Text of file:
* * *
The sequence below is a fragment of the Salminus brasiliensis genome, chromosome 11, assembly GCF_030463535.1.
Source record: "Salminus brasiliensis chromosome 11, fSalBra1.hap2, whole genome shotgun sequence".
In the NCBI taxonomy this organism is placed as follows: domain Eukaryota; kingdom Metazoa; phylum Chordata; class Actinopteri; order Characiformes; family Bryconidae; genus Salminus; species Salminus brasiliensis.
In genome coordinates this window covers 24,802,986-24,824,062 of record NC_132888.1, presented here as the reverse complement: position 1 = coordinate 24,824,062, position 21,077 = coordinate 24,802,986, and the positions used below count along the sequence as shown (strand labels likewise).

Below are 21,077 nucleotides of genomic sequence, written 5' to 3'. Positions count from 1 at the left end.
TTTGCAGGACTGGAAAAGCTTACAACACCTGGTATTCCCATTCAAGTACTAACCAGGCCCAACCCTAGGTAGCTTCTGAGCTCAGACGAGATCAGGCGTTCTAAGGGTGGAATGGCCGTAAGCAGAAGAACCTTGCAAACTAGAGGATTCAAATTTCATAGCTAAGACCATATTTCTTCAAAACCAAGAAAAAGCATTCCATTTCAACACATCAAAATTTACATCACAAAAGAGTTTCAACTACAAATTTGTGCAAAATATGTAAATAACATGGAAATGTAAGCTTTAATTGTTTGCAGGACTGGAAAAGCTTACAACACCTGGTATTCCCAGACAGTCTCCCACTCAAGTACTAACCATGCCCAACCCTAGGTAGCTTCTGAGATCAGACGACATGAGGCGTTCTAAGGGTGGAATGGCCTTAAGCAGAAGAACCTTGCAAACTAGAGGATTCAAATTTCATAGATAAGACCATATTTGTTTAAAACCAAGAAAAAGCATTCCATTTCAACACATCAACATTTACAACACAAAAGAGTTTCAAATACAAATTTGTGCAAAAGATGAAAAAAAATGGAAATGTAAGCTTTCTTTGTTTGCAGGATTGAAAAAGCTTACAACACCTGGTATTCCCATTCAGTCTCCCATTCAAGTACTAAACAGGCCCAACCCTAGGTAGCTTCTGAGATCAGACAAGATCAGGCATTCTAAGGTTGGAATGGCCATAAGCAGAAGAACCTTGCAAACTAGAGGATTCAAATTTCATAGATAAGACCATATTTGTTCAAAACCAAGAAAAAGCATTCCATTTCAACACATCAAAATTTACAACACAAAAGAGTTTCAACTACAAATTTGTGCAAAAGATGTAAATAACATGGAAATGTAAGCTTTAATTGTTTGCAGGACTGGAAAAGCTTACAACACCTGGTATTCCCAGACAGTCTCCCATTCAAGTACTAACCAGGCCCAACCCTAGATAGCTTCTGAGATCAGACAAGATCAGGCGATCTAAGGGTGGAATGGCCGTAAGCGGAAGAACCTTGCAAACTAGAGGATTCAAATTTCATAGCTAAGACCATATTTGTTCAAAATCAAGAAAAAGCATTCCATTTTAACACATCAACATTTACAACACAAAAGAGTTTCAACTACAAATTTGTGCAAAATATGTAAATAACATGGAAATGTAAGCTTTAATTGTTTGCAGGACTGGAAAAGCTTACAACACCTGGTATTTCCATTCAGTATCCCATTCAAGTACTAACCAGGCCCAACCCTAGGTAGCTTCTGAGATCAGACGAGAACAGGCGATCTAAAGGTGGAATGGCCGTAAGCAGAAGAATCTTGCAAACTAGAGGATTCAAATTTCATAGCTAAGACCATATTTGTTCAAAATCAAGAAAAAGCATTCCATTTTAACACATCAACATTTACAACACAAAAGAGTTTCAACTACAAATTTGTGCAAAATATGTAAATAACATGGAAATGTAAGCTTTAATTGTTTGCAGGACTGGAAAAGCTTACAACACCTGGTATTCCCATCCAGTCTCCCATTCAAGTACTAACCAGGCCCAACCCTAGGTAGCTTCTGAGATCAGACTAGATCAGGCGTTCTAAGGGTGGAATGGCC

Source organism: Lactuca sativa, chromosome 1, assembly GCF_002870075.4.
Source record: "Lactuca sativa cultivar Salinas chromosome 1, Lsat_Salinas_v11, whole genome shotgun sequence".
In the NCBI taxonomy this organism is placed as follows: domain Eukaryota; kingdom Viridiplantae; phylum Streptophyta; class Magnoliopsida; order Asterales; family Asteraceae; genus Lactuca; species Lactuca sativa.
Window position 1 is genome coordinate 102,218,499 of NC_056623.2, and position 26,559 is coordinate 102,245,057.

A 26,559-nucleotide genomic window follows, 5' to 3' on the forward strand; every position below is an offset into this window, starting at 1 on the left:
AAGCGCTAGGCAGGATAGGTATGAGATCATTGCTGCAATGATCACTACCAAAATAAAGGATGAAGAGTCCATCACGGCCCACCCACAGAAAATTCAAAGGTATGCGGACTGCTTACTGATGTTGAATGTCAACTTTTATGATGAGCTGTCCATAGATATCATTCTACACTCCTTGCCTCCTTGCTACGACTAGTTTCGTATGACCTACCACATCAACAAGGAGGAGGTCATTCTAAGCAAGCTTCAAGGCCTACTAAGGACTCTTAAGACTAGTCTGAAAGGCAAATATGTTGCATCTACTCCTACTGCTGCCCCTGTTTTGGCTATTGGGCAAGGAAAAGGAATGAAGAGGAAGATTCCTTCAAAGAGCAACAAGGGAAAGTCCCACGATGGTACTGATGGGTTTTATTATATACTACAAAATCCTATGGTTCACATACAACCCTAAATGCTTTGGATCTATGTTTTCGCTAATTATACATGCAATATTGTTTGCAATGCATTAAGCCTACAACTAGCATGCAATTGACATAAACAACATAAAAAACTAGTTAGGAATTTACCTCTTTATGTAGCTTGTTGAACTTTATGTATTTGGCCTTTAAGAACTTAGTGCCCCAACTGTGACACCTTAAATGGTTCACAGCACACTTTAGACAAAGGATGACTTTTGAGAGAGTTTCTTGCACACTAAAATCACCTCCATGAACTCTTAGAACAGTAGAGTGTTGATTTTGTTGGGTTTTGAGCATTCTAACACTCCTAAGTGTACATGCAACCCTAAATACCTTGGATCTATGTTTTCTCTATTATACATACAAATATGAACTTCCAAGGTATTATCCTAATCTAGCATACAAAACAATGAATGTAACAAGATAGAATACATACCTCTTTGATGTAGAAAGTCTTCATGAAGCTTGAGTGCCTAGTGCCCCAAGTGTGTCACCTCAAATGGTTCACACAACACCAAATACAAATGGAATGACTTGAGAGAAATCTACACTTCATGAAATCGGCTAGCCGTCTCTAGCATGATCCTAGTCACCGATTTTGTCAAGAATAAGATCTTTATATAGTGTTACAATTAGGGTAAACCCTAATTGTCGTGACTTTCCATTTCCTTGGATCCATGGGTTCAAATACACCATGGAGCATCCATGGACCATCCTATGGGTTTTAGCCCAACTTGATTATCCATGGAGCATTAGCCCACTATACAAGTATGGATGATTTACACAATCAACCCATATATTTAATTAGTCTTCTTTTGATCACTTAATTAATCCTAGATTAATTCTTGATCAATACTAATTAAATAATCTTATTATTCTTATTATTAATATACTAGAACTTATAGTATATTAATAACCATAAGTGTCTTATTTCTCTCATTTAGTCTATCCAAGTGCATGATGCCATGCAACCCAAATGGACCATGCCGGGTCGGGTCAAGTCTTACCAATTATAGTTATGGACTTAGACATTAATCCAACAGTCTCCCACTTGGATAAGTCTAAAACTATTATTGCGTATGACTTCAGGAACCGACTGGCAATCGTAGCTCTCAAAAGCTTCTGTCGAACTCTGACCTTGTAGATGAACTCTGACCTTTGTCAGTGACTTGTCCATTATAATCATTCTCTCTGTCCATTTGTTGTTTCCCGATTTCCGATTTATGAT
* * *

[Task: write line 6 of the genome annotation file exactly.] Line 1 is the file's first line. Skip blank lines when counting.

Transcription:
TTTGCAGGACTGGAAAAGCTTACAACACCTGGTATTCCCATTCAAGTACTAACCAGGCCCAACCCTAGGTAGCTTCTGAGCTCAGACGAGATCAGGCGTTCTAAGGGTGGAATGGCCGTAAGCAGAAGAACCTTGCAAACTAGAGGATTCAAATTTCATAGCTAAGACCATATTTCTTCAAAACCAAGAAAAAGCATTCCATTTCAACACATCAAAATTTACATCACAAAAGAGTTTCAACTACAAATTTGTGCAAAATATGTAAATAACATGGAAATGTAAGCTTTAATTGTTTGCAGGACTGGAAAAGCTTACAACACCTGGTATTCCCAGACAGTCTCCCACTCAAGTACTAACCATGCCCAACCCTAGGTAGCTTCTGAGATCAGACGACATGAGGCGTTCTAAGGGTGGAATGGCCTTAAGCAGAAGAACCTTGCAAACTAGAGGATTCAAATTTCATAGATAAGACCATATTTGTTTAAAACCAAGAAAAAGCATTCCATTTCAACACATCAACATTTACAACACAAAAGAGTTTCAAATACAAATTTGTGCAAAAGATGAAAAAAAATGGAAATGTAAGCTTTCTTTGTTTGCAGGATTGAAAAAGCTTACAACACCTGGTATTCCCATTCAGTCTCCCATTCAAGTACTAAACAGGCCCAACCCTAGGTAGCTTCTGAGATCAGACAAGATCAGGCATTCTAAGGTTGGAATGGCCATAAGCAGAAGAACCTTGCAAACTAGAGGATTCAAATTTCATAGATAAGACCATATTTGTTCAAAACCAAGAAAAAGCATTCCATTTCAACACATCAAAATTTACAACACAAAAGAGTTTCAACTACAAATTTGTGCAAAAGATGTAAATAACATGGAAATGTAAGCTTTAATTGTTTGCAGGACTGGAAAAGCTTACAACACCTGGTATTCCCAGACAGTCTCCCATTCAAGTACTAACCAGGCCCAACCCTAGATAGCTTCTGAGATCAGACAAGATCAGGCGATCTAAGGGTGGAATGGCCGTAAGCGGAAGAACCTTGCAAACTAGAGGATTCAAATTTCATAGCTAAGACCATATTTGTTCAAAATCAAGAAAAAGCATTCCATTTTAACACATCAACATTTACAACACAAAAGAGTTTCAACTACAAATTTGTGCAAAATATGTAAATAACATGGAAATGTAAGCTTTAATTGTTTGCAGGACTGGAAAAGCTTACAACACCTGGTATTTCCATTCAGTATCCCATTCAAGTACTAACCAGGCCCAACCCTAGGTAGCTTCTGAGATCAGACGAGAACAGGCGATCTAAAGGTGGAATGGCCGTAAGCAGAAGAATCTTGCAAACTAGAGGATTCAAATTTCATAGCTAAGACCATATTTGTTCAAAATCAAGAAAAAGCATTCCATTTTAACACATCAACATTTACAACACAAAAGAGTTTCAACTACAAATTTGTGCAAAATATGTAAATAACATGGAAATGTAAGCTTTAATTGTTTGCAGGACTGGAAAAGCTTACAACACCTGGTATTCCCATCCAGTCTCCCATTCAAGTACTAACCAGGCCCAACCCTAGGTAGCTTCTGAGATCAGACTAGATCAGGCGTTCTAAGGGTGGAATGGCC